A House committee gave approval Tuesday to a bill aimed at improving safety when people use ride-sharing services like Uber and Lyft.
The issue has received greater attention after police in South Carolina say a man murdered 21-year-old Samantha Josephson when she got into a car she believed was her Uber.
“We grew up our whole lives not to get in cars with strangers. Now, we’re getting in cars with strangers. That’s scary in itself,” said state Rep. John Bell (R-10th). “Unfortunately, we’ve had bad actors try to do bad things to people and use this ride share platform as a way to access those people.”
A bill that Bell has sponsored would require drivers to display signs showing their company’s logo. They would also have to show license plate information on the front of their cars. In addition, it would become a crime to impersonate a driver.
The bill doesn’t specify punishments for violating the sign and license plate requirements. Bell said he’s still trying to work out additional details regarding enforcement as the bill makes its way through additional committees.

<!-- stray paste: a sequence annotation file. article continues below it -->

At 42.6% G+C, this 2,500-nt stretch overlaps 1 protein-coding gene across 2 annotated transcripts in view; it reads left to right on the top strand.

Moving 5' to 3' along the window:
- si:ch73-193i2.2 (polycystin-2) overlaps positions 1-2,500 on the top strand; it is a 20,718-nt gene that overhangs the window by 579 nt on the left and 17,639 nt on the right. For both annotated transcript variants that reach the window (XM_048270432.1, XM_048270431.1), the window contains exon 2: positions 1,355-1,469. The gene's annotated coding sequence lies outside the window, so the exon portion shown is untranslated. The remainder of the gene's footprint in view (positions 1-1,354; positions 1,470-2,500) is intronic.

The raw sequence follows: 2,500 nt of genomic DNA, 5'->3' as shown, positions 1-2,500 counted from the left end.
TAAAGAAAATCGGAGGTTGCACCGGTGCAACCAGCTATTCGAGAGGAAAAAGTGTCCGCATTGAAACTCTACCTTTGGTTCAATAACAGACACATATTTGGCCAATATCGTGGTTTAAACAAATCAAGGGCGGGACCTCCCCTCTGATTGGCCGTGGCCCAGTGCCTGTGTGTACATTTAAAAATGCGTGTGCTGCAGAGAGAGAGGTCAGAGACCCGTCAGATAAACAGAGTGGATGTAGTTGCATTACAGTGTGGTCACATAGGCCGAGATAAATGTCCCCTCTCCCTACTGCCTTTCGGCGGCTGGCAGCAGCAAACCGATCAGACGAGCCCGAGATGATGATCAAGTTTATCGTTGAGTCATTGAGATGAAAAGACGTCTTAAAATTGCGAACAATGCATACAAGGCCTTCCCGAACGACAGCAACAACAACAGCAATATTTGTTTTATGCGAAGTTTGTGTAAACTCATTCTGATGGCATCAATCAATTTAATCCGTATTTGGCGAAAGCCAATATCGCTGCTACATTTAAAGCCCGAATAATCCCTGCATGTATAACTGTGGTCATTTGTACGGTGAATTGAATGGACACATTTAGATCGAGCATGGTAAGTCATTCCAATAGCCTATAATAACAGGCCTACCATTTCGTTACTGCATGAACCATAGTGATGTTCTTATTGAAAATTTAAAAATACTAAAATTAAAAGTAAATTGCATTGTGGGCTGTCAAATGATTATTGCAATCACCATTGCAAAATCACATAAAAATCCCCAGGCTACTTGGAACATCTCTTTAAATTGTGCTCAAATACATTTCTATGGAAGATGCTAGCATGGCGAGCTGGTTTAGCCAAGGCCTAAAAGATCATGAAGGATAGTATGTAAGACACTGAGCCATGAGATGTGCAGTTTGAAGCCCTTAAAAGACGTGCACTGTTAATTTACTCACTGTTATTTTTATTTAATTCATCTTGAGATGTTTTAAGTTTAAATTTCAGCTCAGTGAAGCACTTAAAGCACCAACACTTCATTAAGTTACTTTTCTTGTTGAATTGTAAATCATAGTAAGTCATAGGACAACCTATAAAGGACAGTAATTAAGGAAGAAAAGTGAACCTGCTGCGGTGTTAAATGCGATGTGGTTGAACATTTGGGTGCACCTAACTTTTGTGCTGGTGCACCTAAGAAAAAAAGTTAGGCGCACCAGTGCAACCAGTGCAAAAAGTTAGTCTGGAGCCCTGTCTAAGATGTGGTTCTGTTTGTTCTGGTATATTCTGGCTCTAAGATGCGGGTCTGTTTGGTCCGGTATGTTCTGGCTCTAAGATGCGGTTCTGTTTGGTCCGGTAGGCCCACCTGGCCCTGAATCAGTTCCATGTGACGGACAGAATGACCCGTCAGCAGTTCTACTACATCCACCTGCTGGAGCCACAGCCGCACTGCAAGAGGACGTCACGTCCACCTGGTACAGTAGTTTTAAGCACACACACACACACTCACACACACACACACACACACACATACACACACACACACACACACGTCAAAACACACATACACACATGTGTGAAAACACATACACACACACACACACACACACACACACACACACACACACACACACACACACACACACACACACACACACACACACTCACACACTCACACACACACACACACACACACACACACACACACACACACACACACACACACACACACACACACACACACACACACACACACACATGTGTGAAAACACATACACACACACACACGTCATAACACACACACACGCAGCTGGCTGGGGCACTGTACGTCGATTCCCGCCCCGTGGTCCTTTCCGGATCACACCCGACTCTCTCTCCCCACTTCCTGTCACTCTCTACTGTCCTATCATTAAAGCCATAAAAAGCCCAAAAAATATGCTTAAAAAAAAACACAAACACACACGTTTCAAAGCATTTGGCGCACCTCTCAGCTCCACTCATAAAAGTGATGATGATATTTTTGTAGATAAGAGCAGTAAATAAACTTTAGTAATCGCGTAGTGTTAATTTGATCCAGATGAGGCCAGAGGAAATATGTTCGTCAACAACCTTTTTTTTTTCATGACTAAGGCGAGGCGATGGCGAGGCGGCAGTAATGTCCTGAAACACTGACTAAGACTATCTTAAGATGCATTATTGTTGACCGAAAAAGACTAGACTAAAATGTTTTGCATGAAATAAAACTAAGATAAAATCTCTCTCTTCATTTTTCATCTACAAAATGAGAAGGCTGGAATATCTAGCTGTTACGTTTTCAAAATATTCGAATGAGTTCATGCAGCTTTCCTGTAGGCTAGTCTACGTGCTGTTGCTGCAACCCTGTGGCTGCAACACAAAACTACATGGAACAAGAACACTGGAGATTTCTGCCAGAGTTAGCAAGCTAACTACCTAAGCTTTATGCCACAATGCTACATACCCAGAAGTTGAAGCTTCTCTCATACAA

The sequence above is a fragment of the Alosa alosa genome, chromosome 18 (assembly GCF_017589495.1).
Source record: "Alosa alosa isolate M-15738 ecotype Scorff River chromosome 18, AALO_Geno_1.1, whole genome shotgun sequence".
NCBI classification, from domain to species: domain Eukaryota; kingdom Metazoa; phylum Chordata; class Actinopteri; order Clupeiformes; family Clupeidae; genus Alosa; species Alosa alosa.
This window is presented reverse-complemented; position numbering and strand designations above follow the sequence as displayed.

It also allocates $100,000 to the UNC Board of Governors “to develop and implement an awareness campaign to educate students.”
An amendment approved Tuesday would require drivers be at least 21 years old. Spokespeople for Uber and Lyft say the company already mandates that in North Carolina.
The bill also establishes a commission to further study the issue and make recommendations on additional laws. Those could include setting up a state database of drivers and requiring them to return company signs if they quit driving for the companies.
In an email, Lyft spokesperson Campbell Matthews wrote, “We are supportive of the measures laid out in the Passenger Protection Act and thank Leader Bell for his engagement and open discussion on this topic throughout the process. Safety is fundamental to Lyft, which is why we have worked hard to design policies and features that protect both drivers and riders. We look forward to continued discussions with the North Carolina General Assembly as we pursue our shared goal of ensuring rides are safe for all members of our community.”
Uber spokesperson Evangeline George said, “We appreciate efforts to strengthen safety, and our hearts remain with Samantha Josephson’s family and loved ones. We’re committed to working with legislators, as well as universities, to keep students safe and want to ensure riders take the most effective steps to stay safe. We hope to continue working collectively with legislators to put safety first, helping riders match a car’s license plate to the license plate number displayed to them in the app and addressing some safety concerns we still have about the current trade dress language in the legislation.”
It’s not clear when the state House of Representatives may vote on the bill.